The New York ISO released a wide ranging report Thursday on its electric grid, predicting a declining load for the next decade with distributed solar largely to blame.
The state's grid is undergoing a transformation right now, driven by a mix of public policy and emerging technologies. Its Reforming the Energy Vision strategy aims to rethink how the utility sector operates at the same time an array of grid edge innovations have become practical.
Difficult choices ahead
Declining load combined with low gas prices is good news for consumers' bottom line, but when combined with a need for new infrastructure, it means the grid operator is faced with some difficult choices moving forward.
The state finds itself divided, said ISO Executive Vice President Richard Dewey. While the upstate region is largely supplied by a mix of nuclear and wind, the downstate wires are still dominated by fossil fuels. A major challenge is finding a way to bring more emissions-free energy into load centers in and around New York City.
“Demand, which for many decades experienced pretty steady growth within New York state, has flattened out a bit and in many respects has started to decline, both in terms of energy consumption and how it impacts the electric peaks," Dewey said in a conference call with journalists on Thursday.
The ISO's Power Trends 2018 report found demand on the bulk power system is expected to decline over the next decade at a rate of 0.14% per year. Peak demand will decline as well, though slightly less, at a pace of 0.13% per year through 2028.
"We see this continuing into the future," said Dewey, who cited behind-the-meter solar, and to a lesser extent efficiency, as the causes.
Building codes and appliance standards, along with programs and policies aimed at encouraging efficiency, are expected to reduce New York's peak demand by 245 MW in 2018 and by 2,262 MW in 2028.
Wholesale energy prices are “at historic lows,” he said, which is "great for consumers, but it creates some concerns when you start thinking about the viability of the generation fleet and the willingness of investors to make investments in some of those assets."
The state also needs investment in its transmission system, particularly if it is going to move more renewable energy to downstate markets. More than 2,700 MW of transmission capability has been added since 2000 and "further upgrades and enhancements ... are being planned in response to New York State public policy-related transmission expansion needs," the report notes.
This year, NYISO is evaluating proposals to expand transmission capability within existing rights of way in the Central New York-Hudson Valley transmission corridor. "Once constructed, the project will increase the flow of renewable energy from upstate to downstate," the report says.
The ISO has 96 MW of offshore wind proposed for interconnection on Long Island, the first of its kind for the grid operator. While the offshore wind industry is just beginning to build steam, it may be a long-term solution to some of the downstate energy needs, as offshore resources would likely be closer to load centers than upstate hydro.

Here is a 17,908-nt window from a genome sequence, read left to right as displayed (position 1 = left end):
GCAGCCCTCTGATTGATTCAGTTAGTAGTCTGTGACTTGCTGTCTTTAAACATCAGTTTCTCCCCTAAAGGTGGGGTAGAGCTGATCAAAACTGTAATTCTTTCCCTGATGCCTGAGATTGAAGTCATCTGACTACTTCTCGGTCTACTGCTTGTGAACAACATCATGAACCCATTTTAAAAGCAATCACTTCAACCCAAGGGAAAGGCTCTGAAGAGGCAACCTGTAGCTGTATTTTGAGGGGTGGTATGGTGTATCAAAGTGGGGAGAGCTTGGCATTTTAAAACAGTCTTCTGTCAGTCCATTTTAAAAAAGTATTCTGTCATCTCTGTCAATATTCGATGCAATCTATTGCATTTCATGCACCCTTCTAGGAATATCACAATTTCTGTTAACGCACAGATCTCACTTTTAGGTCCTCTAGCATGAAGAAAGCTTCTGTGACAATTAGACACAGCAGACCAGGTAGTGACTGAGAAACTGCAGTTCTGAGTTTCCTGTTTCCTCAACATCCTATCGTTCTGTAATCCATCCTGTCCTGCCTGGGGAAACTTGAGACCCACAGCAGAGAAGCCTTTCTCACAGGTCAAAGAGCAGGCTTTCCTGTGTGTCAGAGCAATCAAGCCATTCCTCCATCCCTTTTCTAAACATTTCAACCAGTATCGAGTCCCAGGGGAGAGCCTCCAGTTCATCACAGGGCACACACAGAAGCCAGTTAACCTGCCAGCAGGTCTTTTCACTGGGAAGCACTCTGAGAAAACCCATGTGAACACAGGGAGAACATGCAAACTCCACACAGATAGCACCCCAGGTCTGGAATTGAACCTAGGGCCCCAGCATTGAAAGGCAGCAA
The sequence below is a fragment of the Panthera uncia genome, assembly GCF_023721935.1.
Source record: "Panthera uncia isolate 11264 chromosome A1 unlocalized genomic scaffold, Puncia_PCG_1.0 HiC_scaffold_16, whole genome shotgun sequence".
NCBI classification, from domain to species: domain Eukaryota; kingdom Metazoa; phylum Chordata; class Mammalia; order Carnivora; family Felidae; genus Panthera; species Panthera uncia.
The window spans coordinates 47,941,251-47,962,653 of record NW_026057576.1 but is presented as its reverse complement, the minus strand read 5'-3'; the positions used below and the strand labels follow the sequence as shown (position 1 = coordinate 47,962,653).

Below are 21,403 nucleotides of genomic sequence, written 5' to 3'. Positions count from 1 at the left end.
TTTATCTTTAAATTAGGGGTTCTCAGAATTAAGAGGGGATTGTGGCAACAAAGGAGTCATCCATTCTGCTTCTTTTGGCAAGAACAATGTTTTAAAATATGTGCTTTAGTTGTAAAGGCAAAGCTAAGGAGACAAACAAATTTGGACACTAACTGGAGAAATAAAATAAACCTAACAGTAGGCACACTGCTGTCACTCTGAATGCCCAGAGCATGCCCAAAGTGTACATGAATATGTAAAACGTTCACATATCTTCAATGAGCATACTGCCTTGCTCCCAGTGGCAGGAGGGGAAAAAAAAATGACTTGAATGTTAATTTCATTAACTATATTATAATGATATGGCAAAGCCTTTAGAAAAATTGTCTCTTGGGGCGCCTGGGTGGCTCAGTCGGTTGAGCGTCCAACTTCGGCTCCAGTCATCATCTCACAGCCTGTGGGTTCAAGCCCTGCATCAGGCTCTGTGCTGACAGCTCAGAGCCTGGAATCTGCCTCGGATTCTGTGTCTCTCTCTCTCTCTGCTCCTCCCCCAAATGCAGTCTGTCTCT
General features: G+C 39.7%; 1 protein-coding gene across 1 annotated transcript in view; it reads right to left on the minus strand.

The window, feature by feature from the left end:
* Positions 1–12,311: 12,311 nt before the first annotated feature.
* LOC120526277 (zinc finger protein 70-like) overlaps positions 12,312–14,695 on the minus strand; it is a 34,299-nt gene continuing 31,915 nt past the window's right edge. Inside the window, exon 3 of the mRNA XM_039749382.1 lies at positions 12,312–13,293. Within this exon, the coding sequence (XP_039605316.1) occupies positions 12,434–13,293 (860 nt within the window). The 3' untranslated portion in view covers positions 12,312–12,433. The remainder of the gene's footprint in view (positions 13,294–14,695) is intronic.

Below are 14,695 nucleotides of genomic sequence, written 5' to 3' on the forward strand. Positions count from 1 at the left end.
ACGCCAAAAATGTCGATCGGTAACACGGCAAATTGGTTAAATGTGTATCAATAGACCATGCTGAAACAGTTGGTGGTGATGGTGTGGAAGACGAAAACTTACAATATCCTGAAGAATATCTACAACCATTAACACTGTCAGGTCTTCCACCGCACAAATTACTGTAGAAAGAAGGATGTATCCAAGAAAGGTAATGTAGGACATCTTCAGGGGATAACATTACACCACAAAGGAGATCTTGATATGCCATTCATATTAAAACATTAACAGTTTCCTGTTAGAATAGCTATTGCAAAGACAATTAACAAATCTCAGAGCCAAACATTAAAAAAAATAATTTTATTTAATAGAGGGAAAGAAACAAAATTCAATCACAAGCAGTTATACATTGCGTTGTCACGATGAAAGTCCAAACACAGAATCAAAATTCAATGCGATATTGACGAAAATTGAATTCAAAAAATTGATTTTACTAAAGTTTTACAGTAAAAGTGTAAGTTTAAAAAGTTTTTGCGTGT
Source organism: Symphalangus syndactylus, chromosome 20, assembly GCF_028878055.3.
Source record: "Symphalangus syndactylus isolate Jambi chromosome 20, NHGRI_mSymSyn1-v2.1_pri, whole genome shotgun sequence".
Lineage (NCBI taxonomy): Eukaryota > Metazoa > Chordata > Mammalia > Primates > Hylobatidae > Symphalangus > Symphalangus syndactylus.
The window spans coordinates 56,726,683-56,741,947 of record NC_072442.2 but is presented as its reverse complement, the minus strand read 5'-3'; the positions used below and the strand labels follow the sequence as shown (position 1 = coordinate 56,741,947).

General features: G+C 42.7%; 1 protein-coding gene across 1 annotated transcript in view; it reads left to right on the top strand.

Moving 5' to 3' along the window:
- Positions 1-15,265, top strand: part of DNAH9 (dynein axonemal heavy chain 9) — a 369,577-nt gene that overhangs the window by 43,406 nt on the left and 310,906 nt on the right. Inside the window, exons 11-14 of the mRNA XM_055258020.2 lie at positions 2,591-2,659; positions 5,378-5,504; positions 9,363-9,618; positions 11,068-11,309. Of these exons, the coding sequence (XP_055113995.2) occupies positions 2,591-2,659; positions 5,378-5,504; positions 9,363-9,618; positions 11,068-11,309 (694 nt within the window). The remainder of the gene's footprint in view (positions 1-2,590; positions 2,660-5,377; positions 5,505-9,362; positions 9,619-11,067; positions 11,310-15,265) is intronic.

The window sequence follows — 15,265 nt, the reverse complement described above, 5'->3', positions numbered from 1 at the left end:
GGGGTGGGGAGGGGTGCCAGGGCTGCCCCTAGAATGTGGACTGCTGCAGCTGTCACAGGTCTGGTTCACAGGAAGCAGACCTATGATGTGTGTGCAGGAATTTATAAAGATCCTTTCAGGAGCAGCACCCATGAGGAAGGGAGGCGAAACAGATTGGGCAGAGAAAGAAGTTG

And offshore wind has some advantages over onshore, said Dewey. Offshore resources have been shown to operate at a capacity factor of about 40% compared with 26% for onshore wind. But not everyone is convinced about the viability of offshore wind: NextEra CEO Jim Robo said the economics for offshore wind projects are bad for customers during an earnings call in April.
Energy storage is also showing "a very promising future," he said, and if deployed in the right locations, it "could significantly reduce the peak we see in our demand curve" and could help to avoid an excessive transmission buildout.
Distributed resource value
Looking ahead, distributed resources will continue to grow and Dewey said they "hold tremendous value."
"If sited properly, they could address resiliency issues and provide a whole lot of options for distribution and transmission operators," he said. "But it does add a lot of complexity to the grid."
New York is also targeting 1,500 MW of storage capacity to be installed by 2025, and the ISO said it anticipates investments on both sides of the meter. For those installations behind the meter, the grid operator expects to integrate them through its distributed energy resources "roadmap" initiatives.
"NYISO anticipates a new participation model to fully exploit the capabilities that new storage technologies can offer in terms of balancing system variability and supplying capacity during critical peak periods," the report said
The state will also need to deal with its aging gas generation soon. This year, 866 MW of steam-turbine generating capacity in the ISO is more than 60 years-old. Nationally, 95% of similar capacity of that age has been shuttered. For gas turbines, 2,356 MW of capacity in the state is 46 years of age or older and about 95% of those have also been deactivated nationally.
"By 2028, more than 8,300 MW of gas-turbine and steam-turbine based capacity in New York will reach an age beyond which 95% of these types of capacity have deactivated," the report said. "While there have been significant additions to New York’s generating capacity since 2000, power plants age like all physical infrastructure. The need to maintain, upgrade, or replace aging generation infrastructure requires attention."